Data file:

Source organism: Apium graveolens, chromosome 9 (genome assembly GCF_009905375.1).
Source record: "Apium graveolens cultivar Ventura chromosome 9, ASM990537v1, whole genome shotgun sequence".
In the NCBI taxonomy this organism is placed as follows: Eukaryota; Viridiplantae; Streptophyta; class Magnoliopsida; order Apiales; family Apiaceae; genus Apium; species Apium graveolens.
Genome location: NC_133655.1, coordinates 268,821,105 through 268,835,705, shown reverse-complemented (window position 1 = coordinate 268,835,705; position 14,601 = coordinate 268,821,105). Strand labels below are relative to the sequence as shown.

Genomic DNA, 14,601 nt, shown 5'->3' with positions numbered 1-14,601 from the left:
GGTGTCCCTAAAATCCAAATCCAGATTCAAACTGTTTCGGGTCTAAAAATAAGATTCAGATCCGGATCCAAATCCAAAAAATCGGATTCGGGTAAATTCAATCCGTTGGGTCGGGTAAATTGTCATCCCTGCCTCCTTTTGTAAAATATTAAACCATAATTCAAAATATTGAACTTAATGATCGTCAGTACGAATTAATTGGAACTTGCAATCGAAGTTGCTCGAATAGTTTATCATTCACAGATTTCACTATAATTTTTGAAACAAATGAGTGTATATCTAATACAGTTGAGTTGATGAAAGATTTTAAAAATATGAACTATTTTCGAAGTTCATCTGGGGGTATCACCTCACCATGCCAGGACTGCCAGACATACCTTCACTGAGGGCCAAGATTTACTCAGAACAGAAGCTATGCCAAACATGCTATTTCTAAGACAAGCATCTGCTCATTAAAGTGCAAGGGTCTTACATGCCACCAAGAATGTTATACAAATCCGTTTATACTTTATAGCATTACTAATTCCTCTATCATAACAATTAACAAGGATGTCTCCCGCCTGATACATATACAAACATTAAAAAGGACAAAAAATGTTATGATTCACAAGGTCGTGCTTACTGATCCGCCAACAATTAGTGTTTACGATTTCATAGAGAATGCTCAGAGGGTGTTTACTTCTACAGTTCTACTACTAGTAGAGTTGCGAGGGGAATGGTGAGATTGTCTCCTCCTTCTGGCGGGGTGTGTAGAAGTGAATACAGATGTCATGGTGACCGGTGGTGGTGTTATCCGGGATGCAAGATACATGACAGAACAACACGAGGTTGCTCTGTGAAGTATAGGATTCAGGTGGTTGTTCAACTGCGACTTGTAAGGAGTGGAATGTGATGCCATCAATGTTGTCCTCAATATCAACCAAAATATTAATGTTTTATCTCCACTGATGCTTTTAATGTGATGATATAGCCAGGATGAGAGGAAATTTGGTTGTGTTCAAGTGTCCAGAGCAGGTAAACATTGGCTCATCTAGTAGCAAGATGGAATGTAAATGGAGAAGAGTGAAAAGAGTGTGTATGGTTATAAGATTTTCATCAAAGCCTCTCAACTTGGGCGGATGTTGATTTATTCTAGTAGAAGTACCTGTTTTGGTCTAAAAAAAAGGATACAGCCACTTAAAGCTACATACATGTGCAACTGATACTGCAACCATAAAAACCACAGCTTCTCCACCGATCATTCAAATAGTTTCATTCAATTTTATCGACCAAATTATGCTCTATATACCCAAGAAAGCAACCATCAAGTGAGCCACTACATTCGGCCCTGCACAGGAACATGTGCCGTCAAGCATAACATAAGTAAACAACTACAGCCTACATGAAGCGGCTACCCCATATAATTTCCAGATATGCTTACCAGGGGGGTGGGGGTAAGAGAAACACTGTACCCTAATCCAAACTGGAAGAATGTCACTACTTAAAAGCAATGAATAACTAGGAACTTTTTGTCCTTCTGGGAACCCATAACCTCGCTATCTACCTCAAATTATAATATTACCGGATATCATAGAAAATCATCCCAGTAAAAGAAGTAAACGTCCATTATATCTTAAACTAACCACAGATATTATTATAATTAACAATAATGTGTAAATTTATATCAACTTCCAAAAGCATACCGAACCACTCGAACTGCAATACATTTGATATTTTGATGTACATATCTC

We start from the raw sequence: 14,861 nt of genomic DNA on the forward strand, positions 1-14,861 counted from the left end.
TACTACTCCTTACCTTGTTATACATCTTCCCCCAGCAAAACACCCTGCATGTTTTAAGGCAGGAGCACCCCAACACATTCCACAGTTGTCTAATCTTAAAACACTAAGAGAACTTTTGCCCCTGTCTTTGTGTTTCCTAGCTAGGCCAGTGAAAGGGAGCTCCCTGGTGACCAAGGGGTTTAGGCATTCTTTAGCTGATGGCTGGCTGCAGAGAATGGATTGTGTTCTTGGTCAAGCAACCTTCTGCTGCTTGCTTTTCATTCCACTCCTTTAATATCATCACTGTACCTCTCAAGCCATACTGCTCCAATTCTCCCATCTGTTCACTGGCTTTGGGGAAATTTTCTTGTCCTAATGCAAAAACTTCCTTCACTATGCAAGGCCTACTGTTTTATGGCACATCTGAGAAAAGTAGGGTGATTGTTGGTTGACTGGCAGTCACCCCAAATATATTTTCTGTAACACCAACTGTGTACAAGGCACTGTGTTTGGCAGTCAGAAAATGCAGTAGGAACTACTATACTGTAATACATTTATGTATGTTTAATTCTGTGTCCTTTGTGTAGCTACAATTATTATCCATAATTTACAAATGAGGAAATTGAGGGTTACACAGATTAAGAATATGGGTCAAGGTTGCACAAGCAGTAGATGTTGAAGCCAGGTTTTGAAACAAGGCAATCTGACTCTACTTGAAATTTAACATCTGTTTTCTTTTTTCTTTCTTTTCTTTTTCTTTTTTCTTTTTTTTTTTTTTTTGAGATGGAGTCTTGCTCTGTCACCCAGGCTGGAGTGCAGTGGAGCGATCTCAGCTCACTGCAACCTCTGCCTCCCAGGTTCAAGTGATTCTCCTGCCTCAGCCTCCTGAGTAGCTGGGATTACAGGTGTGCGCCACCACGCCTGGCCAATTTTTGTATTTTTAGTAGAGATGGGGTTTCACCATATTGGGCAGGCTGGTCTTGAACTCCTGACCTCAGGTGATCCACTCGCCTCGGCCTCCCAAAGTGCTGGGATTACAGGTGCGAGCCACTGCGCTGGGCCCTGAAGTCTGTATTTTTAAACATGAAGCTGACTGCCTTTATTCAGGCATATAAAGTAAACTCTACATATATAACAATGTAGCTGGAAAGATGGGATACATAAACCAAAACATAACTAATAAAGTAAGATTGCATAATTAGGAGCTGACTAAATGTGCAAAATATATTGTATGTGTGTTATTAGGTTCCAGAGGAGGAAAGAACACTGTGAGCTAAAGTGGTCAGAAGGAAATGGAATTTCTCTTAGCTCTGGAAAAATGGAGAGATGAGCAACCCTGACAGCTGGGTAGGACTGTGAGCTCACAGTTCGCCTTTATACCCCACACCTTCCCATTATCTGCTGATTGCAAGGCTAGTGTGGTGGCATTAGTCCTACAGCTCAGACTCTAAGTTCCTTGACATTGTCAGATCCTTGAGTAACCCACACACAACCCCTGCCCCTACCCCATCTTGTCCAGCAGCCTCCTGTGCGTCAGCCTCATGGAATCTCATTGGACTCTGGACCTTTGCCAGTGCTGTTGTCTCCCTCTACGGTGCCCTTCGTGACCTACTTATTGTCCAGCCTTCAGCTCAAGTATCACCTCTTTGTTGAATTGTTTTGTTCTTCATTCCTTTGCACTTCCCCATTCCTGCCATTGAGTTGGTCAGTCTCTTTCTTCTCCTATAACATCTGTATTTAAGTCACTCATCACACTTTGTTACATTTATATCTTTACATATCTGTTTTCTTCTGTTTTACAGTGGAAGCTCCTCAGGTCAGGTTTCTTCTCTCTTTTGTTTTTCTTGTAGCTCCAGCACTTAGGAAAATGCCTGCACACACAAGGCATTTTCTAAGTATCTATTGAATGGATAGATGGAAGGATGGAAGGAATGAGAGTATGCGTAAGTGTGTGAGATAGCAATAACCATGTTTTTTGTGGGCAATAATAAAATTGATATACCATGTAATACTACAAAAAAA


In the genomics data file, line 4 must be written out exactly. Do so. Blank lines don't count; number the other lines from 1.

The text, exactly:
Genome location: NC_133655.1, coordinates 268,821,105 through 268,835,705, shown reverse-complemented (window position 1 = coordinate 268,835,705; position 14,601 = coordinate 268,821,105). Strand labels below are relative to the sequence as shown.